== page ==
Use custom tunnel Maximum Transmission Unit (MTU): 1500
Use custom UDP fragment size: 1300
Restrict tunnel TCP Maximum Segment Size (MSS)
Randomize remote hosts

Under the Security tab…

Under TLS Authentication tab…

Click OK to finish.

You may need to reboot the computer at this point.

To connect to the ExpressVPN Server, simply select it from the Network icon on the bottom right-hand corner…



Linux Cheatsheets

The following post is for convenience where solutions and answers to your everyday IT challenges are not found in the many posts published on the site.

It serves as a single point of download for many useful cheat sheets freely published by other linux systems admins – not me.

The original authors are credited on each cheatsheet.

Redhat Linux 5 6 7

Regular Expressions


Linux Command Line


Bash and ZSH

Basic Systems Admin

Linux Cluster

Pocket Guide Linux Commands

Linux Network Commands

Things I Forget

Linux Systems Admin

Users and Groups

Vim Editor

Fstab and NFS


Shell Scripting




LVM Logical Volume Manager


Logrotate and Cron


Bash Script Colours






DevOps and SecOps



Protect your privacy with a VPN

Protecting your privacy doesn’t need to be as complicated as using all manner of CIA-beating tech to hide yourself and your computer from the evils that lurk on the interwebs these days, where literally nobody is to be trusted.  It’s fun setting all that stuff up, if that’s what you’re into, but for most of you, you just want a nice, easy solution that works and doesn’t affect your day-to-day online experience.

Frankly, everyone should be using a VPN, whether they realise it or not and whether they think they have anything to hide or not.

My personal favourite service (there are a few very good ones) is ExpressVPN.

Sign up for a small monthly fee and download the software for your given operating system – in my case Linux Mint (so I downloaded the Ubuntu 64bit .deb package).

The commands to install it, activate it using the code supplied when you subscribe, and connect to it are shown below….

Does it get any easier than that?  I don’t think so.

Once it’s installed and running, you should add it to your startup applications, so that it starts automatically when you log in for convenience.

Lastly and for completeness, you can add the extension for Firefox (not essential but why wouldn’t you?).

You can activate up to 3 devices with your subscription.  All major operating systems and phone operating systems are supported.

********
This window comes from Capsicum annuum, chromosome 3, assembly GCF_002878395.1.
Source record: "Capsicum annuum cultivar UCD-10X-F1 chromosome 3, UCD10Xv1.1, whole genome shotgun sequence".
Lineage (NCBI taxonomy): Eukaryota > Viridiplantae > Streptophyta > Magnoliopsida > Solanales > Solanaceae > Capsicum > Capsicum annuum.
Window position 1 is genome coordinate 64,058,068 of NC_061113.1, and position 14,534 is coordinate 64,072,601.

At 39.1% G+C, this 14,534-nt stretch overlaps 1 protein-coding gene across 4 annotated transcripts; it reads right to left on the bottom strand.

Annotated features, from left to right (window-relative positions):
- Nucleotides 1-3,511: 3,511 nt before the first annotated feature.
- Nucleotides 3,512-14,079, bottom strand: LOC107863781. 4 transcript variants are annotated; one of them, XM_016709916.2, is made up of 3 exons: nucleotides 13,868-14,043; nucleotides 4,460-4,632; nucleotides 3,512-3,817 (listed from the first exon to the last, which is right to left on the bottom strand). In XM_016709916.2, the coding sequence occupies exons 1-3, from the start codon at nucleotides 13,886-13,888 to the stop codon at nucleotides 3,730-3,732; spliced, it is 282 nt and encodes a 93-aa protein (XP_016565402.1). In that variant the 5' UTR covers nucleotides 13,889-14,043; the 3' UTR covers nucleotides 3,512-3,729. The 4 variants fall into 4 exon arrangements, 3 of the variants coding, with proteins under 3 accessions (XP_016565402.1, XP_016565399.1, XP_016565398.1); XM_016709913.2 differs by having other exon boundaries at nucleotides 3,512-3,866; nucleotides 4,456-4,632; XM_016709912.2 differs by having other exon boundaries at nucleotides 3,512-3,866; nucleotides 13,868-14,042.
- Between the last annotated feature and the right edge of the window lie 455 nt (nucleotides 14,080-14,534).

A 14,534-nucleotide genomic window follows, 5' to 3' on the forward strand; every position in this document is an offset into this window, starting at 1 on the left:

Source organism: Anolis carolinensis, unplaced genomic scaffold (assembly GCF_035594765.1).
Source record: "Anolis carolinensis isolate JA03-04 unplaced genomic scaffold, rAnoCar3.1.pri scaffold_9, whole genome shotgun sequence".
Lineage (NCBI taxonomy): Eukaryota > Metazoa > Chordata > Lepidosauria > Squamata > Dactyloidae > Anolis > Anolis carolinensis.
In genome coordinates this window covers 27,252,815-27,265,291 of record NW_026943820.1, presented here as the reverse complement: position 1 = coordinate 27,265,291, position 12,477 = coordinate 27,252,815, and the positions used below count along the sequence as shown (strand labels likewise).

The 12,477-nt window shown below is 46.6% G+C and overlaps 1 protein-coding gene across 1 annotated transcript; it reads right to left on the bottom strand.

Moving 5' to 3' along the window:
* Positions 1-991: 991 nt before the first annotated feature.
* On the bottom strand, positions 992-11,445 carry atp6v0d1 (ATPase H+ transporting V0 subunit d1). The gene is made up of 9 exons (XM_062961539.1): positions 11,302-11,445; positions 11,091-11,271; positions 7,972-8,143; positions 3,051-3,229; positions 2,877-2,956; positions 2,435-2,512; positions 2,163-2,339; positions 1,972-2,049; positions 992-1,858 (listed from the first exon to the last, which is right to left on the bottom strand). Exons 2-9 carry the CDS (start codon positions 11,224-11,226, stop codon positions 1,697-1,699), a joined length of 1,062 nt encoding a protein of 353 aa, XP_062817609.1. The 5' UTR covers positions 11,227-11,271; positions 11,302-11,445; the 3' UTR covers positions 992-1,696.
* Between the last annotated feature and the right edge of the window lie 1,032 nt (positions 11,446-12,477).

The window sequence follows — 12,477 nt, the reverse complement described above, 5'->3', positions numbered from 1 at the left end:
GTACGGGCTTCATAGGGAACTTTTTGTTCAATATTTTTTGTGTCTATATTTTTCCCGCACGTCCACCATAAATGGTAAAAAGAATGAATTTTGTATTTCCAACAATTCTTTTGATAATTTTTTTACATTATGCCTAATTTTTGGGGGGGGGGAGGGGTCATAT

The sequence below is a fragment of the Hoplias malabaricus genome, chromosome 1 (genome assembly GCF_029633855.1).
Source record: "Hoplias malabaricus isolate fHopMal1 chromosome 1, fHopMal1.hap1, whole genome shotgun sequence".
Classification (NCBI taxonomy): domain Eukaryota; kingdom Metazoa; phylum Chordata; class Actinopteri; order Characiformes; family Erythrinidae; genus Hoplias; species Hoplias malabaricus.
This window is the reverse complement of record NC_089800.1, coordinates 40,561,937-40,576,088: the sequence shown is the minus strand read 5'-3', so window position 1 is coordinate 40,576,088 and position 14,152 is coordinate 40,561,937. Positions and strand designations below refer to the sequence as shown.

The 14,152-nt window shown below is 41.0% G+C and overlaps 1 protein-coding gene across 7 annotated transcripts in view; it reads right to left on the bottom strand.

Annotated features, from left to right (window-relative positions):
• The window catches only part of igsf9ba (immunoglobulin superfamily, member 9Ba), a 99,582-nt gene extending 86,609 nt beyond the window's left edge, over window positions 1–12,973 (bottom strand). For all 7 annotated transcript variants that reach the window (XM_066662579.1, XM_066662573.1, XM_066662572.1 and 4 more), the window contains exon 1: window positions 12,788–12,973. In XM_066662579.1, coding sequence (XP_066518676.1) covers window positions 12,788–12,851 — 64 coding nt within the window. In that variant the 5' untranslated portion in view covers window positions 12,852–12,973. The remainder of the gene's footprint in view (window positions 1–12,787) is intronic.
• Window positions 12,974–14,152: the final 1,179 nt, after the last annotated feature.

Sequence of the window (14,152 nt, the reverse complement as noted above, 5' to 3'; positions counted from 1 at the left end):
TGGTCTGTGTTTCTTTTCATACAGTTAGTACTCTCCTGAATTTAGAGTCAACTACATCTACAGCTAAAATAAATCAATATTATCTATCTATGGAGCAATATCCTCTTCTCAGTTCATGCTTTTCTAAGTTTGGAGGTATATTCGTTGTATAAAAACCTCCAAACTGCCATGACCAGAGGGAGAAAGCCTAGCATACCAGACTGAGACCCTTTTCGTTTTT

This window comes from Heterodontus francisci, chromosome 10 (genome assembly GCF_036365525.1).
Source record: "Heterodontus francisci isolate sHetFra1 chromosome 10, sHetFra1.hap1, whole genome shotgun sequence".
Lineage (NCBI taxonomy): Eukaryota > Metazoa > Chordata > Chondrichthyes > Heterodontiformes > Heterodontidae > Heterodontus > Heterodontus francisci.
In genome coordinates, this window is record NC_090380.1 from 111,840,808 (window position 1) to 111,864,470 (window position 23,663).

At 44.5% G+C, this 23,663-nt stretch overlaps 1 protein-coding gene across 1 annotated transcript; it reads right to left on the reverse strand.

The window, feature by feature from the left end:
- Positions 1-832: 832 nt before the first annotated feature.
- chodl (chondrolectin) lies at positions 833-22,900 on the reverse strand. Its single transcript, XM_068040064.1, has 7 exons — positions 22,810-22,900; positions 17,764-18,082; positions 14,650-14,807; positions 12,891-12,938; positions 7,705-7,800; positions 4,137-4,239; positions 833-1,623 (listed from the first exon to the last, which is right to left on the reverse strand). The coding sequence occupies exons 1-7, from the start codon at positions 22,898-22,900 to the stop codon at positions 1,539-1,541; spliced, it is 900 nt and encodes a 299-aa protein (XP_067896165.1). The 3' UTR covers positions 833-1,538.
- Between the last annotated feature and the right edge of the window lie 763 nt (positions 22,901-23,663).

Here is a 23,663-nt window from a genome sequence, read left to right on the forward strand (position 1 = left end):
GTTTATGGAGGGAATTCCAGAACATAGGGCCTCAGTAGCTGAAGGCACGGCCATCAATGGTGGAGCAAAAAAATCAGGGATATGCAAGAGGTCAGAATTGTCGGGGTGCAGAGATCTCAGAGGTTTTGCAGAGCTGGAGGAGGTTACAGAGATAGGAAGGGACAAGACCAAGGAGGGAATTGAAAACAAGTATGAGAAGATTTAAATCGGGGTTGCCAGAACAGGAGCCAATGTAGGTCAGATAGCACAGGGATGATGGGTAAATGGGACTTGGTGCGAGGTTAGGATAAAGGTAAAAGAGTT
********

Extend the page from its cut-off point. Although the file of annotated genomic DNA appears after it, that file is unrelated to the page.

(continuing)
It just works.


Scan a network using nmap

Quickly scan a network or subnet to see which hosts are up using nmap. You may need to install it first.

Installation is as easy as sudo apt-get install nmap

Once installation has completed, scan a range of IP addresses to see which ones are live using the following command as an example…

nmap -sP

The output will be something like this…

Here you can see that in my network, at present hosts thru 5 are up, along with 14 and 15.



Mount USB HDD by UUID in Linux

The danger with USB hard disk drives is that when you have more than one plugged into your workstation, the device name assigned to it by the operating system might not be consistent between reboots.  i.e. /dev/sdb1 and /dev/sdb2 might swap places.  Potential disaster if you rsync data from one to the other on a periodic basis.

If permanently mounting usb hard disks, it’s much safer to mount according to the UUID of the disk instead of the device name assigned by the OS.

If you change to root using sudo su – and cd into /dev/disk you’ll see that there are multiple links in there, organised into different folders.  The unique unit id is written in /dev/disk/by-uuid and links the device name to the unique id.

You can see what device name is mounted where using df -h.  Then use the output of ls -al of /dev/dsk/by-uuid to correlate uuid to filesystem mount.  There’s probably other ways to match filesystem to uuid but this is quick and easy enough to do.

Note that I’ve also taken the liberty of piping the commands through grep to reduce output, just showing me what I want to know,  i.e. the uuid’s mounted to devices named /sda1, /sda2, /sdb1 etc.

Once you’re confident you know what UUID is what disk, then you can permanently mount the disk or disks that are permanent fixtures by creating a mount point in the filesystem and adding a line to /etc/fstab

finally, mount -a will pick up the UUID and mount it into the mount point.


Accidentally formatted hard disk recovery

So you had more than one hard disk plugged into your nice new Humax FreeSat set top box, one containing all your existing downloaded media and the other, an empty one intended for recording.

Upon formatting the drive intended for recording you subsequently discover that your other FAT32 disk with all your media on it, now has a nice new, empty NTFS partition on it too.  A real WTF moment that absolutely is not your fault.  It happens to the best of us.  It’s just happened to me.